Associate B: I wasn’t asked to step back a class year which was good. Emerging company and venture capital work was a new area of law for me. A lot of the clients are startups and lots of the law is specific to California which I had to get used to, but the clients here are so much more interesting than in Canada.

CA: How does the working culture differ in the US?

Associate A: My billing target is 100 hours higher over here: in Toronto, people would comment on how much I was working if I did more than 200 hours a month, but people over here think that’s reasonable.

Associate B: My relationship with clients is different: smaller companies rely on lawyers to tell them what to do. When I was working with private equity houses in Canada, it was the other way round: they’d tell me what to do.

CA: How did the process of lateralling work?

Associate A: My recruiter submitted my resume to a handful of places, then I had a screening call with each firm to see if I was a good fit. About a fortnight later I did Zoom interviews from Toronto. I had two half-hour interviews spread over two days for each firm. You find out whether each firm wants to hire you within a couple of weeks. Before this hiring craze, the lead time for getting a job was two to three months because you had to fly to New York, but now, if you’ve been referred and have good credentials it’s easy to get in.

Associate B: Recruiters were calling us literally every day. Eventually, I heard I could get a $15,000 signing bonus which obviously appealed to me. I interviewed with ten firms in ten days – some gave me an offer on the spot!

CA: What advice do you have for lawyers hoping to relocate to the US?

Associate B: Do it! If you don’t want to make partner, then the work level is commensurate or even easier than in Toronto. Law is law at the end of the day, so the training is comparable but there are better jump-off opportunities here. You also get paid to be accredited in whichever US state you’re working in, but you can also keep your Canadian accreditation.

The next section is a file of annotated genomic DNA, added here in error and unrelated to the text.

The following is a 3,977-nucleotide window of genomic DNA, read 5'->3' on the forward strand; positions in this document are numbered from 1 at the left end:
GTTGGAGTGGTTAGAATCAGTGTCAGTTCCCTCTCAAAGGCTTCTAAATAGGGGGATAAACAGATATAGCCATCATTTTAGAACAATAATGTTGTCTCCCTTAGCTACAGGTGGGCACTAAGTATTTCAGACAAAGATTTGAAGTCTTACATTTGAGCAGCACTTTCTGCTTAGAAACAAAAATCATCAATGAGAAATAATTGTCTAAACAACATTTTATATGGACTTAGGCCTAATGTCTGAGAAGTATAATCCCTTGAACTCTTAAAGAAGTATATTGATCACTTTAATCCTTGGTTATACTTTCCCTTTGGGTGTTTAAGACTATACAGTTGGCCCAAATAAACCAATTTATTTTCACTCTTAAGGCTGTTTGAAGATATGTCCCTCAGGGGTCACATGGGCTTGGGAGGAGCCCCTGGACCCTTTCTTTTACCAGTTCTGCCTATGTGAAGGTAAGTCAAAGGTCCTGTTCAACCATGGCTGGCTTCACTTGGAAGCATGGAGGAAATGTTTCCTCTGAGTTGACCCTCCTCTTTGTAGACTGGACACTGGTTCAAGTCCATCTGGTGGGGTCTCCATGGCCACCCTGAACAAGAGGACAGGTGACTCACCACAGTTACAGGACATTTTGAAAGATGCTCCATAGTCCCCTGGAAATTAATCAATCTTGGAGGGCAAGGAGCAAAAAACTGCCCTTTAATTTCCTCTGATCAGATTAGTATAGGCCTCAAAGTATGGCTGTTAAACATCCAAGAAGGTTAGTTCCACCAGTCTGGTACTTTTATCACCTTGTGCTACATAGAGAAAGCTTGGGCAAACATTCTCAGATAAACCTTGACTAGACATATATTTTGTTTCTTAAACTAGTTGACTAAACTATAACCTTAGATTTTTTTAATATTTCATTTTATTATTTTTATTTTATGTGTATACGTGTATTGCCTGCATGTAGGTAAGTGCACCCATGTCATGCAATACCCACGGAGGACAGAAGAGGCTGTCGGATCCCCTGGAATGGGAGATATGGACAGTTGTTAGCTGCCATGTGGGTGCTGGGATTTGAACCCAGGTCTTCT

Associate A: It’s important to know what your long-term goal is – do you want to come here for a couple of years to make money and then go back to Canada? If so, then maybe you don’t mind which sort of firm you’re at. If career development is important to you then be discerning about the firm you join because there is obviously a difference in quality between different firms.

“Figure out how hard you’re willing to work because you will almost certainly need to work more here than in Canada.”

You also need to decide if you want to be at a global or regional firm. Then figure out how hard you’re willing to work because you will almost certainly need to work more here than in Canada.

Initially I thought I’d stay here for a couple of years then go home, but I realized there are a lot more opportunities and more interesting legal positions over here, so I’ve opened up my mind to staying in the US.

The final word from Kat Komarnicki…

If you don’t have a very strong interest in a particular practice area and want to just market yourself to US firms, then look at private M&A or general corporate work with a private M&A focus. Associates with that kind of experience will always be the most sought-after. If you’re interested in ECVC work and have the choice, you aren’t really benefitting by starting out in a general corporate pool and planning to specialize later – get your hands on ECVC work as soon as possible if you can!

“The Seven Sisters are actually the equivalent of AmLaw 30 or so firms where associates will find very similar training and exit opportunities.”

Since Canada has the Seven Sisters, laterals may only want to look at the top seven firms in the US, but you really cannot think that way: the Seven Sisters are actually the equivalent of AmLaw 30 or so firms where associates will find very similar training and exit opportunities. I advise my candidates to focus on the practice and personalities of the folks they’re meeting with. Many Canadians are very fixated on prestige – when in reality, all of the BigLaw firms we’re looking at are prestigious, so I typically encourage them to go to the firm they feel is the best fit.